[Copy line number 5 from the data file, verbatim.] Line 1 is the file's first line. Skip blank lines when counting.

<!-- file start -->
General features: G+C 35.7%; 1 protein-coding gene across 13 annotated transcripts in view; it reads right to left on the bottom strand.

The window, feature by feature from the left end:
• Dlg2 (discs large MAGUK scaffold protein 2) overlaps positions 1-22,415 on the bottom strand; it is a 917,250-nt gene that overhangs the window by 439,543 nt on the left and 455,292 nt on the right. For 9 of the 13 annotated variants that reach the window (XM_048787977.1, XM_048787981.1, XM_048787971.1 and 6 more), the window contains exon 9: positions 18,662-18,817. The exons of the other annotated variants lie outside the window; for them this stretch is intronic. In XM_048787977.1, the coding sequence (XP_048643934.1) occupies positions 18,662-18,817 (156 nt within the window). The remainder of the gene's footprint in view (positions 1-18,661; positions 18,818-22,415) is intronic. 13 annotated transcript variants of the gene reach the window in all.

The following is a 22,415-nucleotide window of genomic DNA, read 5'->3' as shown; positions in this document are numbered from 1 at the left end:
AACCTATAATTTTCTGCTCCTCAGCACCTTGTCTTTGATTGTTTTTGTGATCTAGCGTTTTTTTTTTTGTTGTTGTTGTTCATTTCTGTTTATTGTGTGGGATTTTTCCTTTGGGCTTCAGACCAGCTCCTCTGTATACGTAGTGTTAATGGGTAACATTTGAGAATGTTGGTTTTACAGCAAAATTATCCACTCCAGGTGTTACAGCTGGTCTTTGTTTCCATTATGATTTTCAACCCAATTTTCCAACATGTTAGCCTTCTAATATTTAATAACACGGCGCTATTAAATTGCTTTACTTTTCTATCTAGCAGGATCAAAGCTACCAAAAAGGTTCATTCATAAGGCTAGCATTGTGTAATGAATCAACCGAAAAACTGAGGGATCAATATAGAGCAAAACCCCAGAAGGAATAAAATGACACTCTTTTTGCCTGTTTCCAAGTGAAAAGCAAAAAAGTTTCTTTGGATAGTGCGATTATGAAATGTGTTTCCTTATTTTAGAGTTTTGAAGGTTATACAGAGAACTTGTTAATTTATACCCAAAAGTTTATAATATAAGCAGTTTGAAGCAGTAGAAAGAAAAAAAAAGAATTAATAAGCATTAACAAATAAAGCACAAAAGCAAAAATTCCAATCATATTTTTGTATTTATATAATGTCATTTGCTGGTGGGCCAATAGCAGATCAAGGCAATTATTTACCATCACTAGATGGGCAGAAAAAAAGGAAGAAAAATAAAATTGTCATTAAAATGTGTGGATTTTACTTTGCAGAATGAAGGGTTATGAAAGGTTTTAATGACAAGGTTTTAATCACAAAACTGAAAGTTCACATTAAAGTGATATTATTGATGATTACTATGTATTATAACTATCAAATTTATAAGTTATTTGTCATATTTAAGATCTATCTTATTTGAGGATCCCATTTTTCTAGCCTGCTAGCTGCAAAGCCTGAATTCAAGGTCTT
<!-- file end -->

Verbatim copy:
AACCTATAATTTTCTGCTCCTCAGCACCTTGTCTTTGATTGTTTTTGTGATCTAGCGTTTTTTTTTTTGTTGTTGTTGTTCATTTCTGTTTATTGTGTGGGATTTTTCCTTTGGGCTTCAGACCAGCTCCTCTGTATACGTAGTGTTAATGGGTAACATTTGAGAATGTTGGTTTTACAGCAAAATTATCCACTCCAGGTGTTACAGCTGGTCTTTGTTTCCATTATGATTTTCAACCCAATTTTCCAACATGTTAGCCTTCTAATATTTAATAACACGGCGCTATTAAATTGCTTTACTTTTCTATCTAGCAGGATCAAAGCTACCAAAAAGGTTCATTCATAAGGCTAGCATTGTGTAATGAATCAACCGAAAAACTGAGGGATCAATATAGAGCAAAACCCCAGAAGGAATAAAATGACACTCTTTTTGCCTGTTTCCAAGTGAAAAGCAAAAAAGTTTCTTTGGATAGTGCGATTATGAAATGTGTTTCCTTATTTTAGAGTTTTGAAGGTTATACAGAGAACTTGTTAATTTATACCCAAAAGTTTATAATATAAGCAGTTTGAAGCAGTAGAAAGAAAAAAAAAGAATTAATAAGCATTAACAAATAAAGCACAAAAGCAAAAATTCCAATCATATTTTTGTATTTATATAATGTCATTTGCTGGTGGGCCAATAGCAGATCAAGGCAATTATTTACCATCACTAGATGGGCAGAAAAAAAGGAAGAAAAATAAAATTGTCATTAAAATGTGTGGATTTTACTTTGCAGAATGAAGGGTTATGAAAGGTTTTAATGACAAGGTTTTAATCACAAAACTGAAAGTTCACATTAAAGTGATATTATTGATGATTACTATGTATTATAACTATCAAATTTATAAGTTATTTGTCATATTTAAGATCTATCTTATTTGAGGATCCCATTTTTCTAGCCTGCTAGCTGCAAAGCCTGAATTCAAGGTCTT